Home » “Alpha” – The Simple But Wholesome Origin Story of Man’s Best Friend

“Alpha” – The Simple But Wholesome Origin Story of Man’s Best Friend

by Nicolás Delgadillo

They don’t really make movies like Alpha anymore. It’s a film that has a very straightforward, predictable plot, features about three characters in total, and trusts the audience to watch a movie entirely with subtitles, when there is dialogue at all. Alpha looks like something you’d watch on an IMAX screen (you probably should go ahead and watch this film in IMAX if you can) at your local science center; a good chunk of runtime is dedicated to wide, sweeping shots of vast and gorgeous landscapes that stretch on to as far as the eye can see. This is certainly the most ambitious work of director Albert Hughes (The Book of Eli) to date, and he handles it with extreme care.


Alpha‘s journey into theaters has been a tumultuous one. Originally titled The Solutrean, the film was scheduled to release in September of last year, then was pushed back to March, then was pushed back again to September of this year. In April, it was finally decided that Alpha was to be bumped up to August, perhaps to avoid having to compete with films like The Predator. I feel like I’ve been seeing trailers for this movie for two years now. It wasn’t delayed over and over again because of any problem with the film not being finished or needing to be changed (shooting was completed as far back as May 2016), but simply for the fact that Sony Pictures didn’t really know what to do with a film like this. A companion adventure story such as this is rarely seen anymore, and its setting (Europe, 20,000 years ago) and presentation (minimal dialogue, and what there is is spoken in an unknown prehistoric language) are anything but the standard Hollywood flair. Early trailers portray the film almost exactly the way it is, but more recent ones attempt to market it as a feel-good family movie. The final trailer is bizarre, coming across as something from the 90’s advertising a Disney feature, complete with narration that’s not from a character in the movie (when was the last time you saw that in a trailer?) and a loud pop song dominating the footage. Sony really didn’t know what to do with what they had here, and it’s a shame. Alpha is nothing like its marketing makes it out to be.

Kodi Smit-McPhee (ParaNorman, Dawn of the Planet of the Apes, X-Men: Apocalypse) stars as Keda, a young hunter-gatherer and son to his tribe’s leader, Tau (Jóhannes Haukur Jóhannesson). Keda “leads with his heart, not his spear” according to his mother. He is too gentle and kind-hearted for the harsh world that he lives in, unable to even kill a wild boar. His father still believes that he’s ready to step up though, so he brings the young man with him and his hunters to take part in the Great Hunt. It goes terribly wrong. Keda, paralyzed by fear, is charged by a bison and tossed off of a cliff. His tribe has no choice but the leave him for dead, forcing Keda to have to attempt to make his way back home before winter arrives. Along the way he runs into a wolf pack, and when he injures one to defend himself, he ends up unable to finish it off, choosing instead to nurse it back to health. The two soon come to realize that they’re going to need each other if they’re going to survive, and thus forges the first bond between man and canine.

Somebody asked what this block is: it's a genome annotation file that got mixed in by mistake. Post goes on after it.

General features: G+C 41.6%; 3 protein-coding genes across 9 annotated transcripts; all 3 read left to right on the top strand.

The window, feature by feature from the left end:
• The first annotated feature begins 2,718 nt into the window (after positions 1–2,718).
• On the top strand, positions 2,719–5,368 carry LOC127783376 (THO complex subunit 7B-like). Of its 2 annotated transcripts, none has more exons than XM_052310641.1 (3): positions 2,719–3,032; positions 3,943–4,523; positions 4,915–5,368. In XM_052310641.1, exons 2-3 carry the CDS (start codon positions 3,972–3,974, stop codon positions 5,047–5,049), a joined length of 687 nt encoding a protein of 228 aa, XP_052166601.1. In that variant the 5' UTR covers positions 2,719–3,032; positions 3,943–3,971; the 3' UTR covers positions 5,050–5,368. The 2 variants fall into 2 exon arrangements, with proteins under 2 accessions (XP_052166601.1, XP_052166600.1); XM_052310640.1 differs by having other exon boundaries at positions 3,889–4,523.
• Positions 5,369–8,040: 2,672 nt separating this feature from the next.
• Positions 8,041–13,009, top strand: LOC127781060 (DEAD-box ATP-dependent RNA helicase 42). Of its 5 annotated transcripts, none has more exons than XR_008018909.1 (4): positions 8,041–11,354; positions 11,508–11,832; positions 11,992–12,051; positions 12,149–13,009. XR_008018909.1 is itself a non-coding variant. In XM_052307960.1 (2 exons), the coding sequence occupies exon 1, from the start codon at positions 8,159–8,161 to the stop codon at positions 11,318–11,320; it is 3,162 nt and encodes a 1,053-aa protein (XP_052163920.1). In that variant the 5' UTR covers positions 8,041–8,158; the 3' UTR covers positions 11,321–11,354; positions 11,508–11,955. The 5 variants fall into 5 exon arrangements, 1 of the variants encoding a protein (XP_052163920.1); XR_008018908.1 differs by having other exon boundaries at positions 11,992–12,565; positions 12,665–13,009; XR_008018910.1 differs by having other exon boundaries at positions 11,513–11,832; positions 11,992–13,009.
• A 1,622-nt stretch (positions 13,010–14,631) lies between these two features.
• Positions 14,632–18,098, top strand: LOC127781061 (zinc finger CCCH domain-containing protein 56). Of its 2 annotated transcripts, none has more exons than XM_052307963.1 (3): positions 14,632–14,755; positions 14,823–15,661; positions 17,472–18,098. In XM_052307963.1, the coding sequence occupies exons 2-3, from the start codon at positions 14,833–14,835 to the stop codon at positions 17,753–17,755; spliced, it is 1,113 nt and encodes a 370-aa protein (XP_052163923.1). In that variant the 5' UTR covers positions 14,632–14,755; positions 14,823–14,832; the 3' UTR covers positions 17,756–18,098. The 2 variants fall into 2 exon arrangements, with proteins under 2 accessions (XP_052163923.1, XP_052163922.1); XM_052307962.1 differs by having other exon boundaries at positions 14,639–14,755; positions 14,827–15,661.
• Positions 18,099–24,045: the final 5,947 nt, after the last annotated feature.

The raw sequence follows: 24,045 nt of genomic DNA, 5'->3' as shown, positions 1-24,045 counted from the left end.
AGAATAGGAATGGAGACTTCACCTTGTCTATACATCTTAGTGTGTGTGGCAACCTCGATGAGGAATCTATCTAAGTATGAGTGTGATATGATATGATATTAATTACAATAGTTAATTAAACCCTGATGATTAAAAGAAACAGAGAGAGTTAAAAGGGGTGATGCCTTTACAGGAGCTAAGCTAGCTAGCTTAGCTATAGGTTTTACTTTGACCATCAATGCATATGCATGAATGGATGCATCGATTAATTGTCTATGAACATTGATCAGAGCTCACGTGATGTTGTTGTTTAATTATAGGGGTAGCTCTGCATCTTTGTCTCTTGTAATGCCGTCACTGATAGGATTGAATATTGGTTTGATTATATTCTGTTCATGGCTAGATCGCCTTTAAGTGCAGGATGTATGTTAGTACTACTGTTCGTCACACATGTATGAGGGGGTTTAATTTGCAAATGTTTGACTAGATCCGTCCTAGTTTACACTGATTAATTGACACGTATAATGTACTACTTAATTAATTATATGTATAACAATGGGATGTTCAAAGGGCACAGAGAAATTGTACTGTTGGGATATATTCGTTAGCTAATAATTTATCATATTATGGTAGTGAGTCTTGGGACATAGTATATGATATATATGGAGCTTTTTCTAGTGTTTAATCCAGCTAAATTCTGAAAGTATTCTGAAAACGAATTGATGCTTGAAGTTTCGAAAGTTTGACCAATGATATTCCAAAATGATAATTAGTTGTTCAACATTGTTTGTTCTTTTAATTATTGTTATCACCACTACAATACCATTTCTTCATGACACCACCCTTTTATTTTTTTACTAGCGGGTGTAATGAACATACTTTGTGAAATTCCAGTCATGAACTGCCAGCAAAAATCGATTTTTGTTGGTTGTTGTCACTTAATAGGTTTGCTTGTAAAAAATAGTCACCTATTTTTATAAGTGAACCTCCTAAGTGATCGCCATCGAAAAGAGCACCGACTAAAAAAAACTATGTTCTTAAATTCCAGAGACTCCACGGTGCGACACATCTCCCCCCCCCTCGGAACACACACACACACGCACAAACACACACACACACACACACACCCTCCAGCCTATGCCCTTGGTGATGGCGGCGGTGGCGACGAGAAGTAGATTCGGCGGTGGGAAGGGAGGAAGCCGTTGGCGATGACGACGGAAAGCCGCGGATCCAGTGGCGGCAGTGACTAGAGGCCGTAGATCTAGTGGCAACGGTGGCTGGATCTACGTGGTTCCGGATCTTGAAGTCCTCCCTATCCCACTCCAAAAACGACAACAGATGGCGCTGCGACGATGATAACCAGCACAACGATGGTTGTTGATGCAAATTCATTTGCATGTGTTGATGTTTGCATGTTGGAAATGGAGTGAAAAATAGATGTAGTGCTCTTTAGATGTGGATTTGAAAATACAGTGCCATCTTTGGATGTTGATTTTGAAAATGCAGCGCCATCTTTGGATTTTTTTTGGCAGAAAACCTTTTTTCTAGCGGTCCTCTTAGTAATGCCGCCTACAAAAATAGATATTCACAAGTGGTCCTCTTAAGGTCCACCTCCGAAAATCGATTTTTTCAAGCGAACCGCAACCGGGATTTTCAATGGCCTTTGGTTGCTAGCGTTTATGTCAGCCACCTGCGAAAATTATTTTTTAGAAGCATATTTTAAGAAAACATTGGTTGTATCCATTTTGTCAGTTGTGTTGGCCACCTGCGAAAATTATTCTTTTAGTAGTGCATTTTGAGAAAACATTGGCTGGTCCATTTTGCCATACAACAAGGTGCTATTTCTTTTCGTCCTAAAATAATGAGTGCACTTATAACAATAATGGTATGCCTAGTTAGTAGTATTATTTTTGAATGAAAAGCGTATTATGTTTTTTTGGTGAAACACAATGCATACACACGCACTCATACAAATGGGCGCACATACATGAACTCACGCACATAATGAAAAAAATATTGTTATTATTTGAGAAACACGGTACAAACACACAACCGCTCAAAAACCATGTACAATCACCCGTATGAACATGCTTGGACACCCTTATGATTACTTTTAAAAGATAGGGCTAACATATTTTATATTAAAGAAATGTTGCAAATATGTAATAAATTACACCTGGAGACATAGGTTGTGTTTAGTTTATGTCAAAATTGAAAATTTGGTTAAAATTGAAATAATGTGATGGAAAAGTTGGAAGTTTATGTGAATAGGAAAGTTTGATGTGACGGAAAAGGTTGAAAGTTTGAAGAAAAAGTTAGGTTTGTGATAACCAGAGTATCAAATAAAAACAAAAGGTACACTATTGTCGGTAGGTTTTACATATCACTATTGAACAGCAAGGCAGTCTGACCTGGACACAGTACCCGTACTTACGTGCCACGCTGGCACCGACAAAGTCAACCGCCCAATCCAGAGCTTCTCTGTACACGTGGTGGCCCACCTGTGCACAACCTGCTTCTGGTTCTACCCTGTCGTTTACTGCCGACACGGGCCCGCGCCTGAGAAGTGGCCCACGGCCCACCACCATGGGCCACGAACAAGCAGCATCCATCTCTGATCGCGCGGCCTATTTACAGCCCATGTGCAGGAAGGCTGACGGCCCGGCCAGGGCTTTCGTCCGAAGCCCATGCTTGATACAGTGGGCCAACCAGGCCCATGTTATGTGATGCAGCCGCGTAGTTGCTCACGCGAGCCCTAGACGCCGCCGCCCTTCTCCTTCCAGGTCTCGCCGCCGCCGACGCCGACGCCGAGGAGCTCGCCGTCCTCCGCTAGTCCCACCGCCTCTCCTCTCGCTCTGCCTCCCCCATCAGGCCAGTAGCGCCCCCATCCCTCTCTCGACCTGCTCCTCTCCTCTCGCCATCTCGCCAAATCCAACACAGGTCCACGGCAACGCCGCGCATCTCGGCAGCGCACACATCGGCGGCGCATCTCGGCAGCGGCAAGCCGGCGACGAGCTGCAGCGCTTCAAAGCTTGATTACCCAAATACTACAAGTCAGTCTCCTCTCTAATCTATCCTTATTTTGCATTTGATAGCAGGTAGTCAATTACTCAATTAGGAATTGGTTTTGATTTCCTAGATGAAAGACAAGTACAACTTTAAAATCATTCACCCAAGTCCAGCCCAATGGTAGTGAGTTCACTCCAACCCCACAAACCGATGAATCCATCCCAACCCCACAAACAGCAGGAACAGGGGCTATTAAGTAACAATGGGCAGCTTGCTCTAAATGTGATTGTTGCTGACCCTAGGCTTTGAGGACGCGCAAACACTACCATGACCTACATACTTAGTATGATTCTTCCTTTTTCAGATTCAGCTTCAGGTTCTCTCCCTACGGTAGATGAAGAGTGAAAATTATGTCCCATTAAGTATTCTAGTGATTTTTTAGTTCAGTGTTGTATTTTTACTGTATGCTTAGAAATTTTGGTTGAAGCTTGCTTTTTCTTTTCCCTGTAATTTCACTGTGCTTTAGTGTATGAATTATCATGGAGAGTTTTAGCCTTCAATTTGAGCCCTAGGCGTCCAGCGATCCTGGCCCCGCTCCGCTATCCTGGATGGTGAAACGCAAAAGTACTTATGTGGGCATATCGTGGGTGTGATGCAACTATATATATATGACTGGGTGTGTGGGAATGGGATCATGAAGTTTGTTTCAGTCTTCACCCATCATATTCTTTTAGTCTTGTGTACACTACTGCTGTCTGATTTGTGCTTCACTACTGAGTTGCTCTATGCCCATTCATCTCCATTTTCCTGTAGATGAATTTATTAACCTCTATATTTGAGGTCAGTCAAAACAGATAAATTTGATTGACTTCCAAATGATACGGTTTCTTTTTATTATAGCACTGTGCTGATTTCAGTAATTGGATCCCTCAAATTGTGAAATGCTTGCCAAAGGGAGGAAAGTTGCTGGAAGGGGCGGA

alpha 3

Alpha is simple, but that’s the story being told. There are no cuts back to the village showing what everyone else is up to, allowing the film to focus solely on Keda and his new wolf companion, who he names Alpha (portrayed wonderfully by Chuck the wolf-dog, who’s such a good boy), as they journey home. The two are equals; Keda has a broken ankle, Alpha has an injured leg, they both have been separated from their families. While a coming-of-age adventure story such as this could easily be made by Disney (2015’s The Good Dinosaur is incredibly similar), Alpha isn’t afraid to show just how harsh, violent, and gritty life was back in the Ice Age. It’s what gives the film an edge, and that transforms the adventure into something more akin to a survival tale. Keda and Alpha endure the elements and predators together, living off of bugs, having unsuccessful hunts for meat, and huddling together for warmth. Their journey home is long and seemingly impossible, and Hughes does solid work to make you worry for the two and continuously raises the stakes.

If you’re a dog lover, prepare to be manipulated. Alpha is the most impressive feat of the entire film, successfully delivering a wide range of emotion and realism from an animal that’s not often seen (it seems to be a combination of computer imagery, animatronic, and Chuck himself). You can’t help but root for the wolf as it and Keda go through hell and back together, and yes, it’s definitely one of those movies that makes you go “They better not kill that dog”. Alpha is a very standard story, but its unique setting, inspired and beautiful cinematography, and its boldness in not holding back from telling that story in a fresh and realistic way elevates it to a level above averageness. They don’t make movies like this anymore, so it wouldn’t hurt if you chose to support something like it. But, uh, did they have to go and slaughter actual animals to make this?

3. 5 / 5 Stars

Alpha is now playing in theaters everywhere.

Leave a Comment

This site uses Akismet to reduce spam. Learn how your comment data is processed.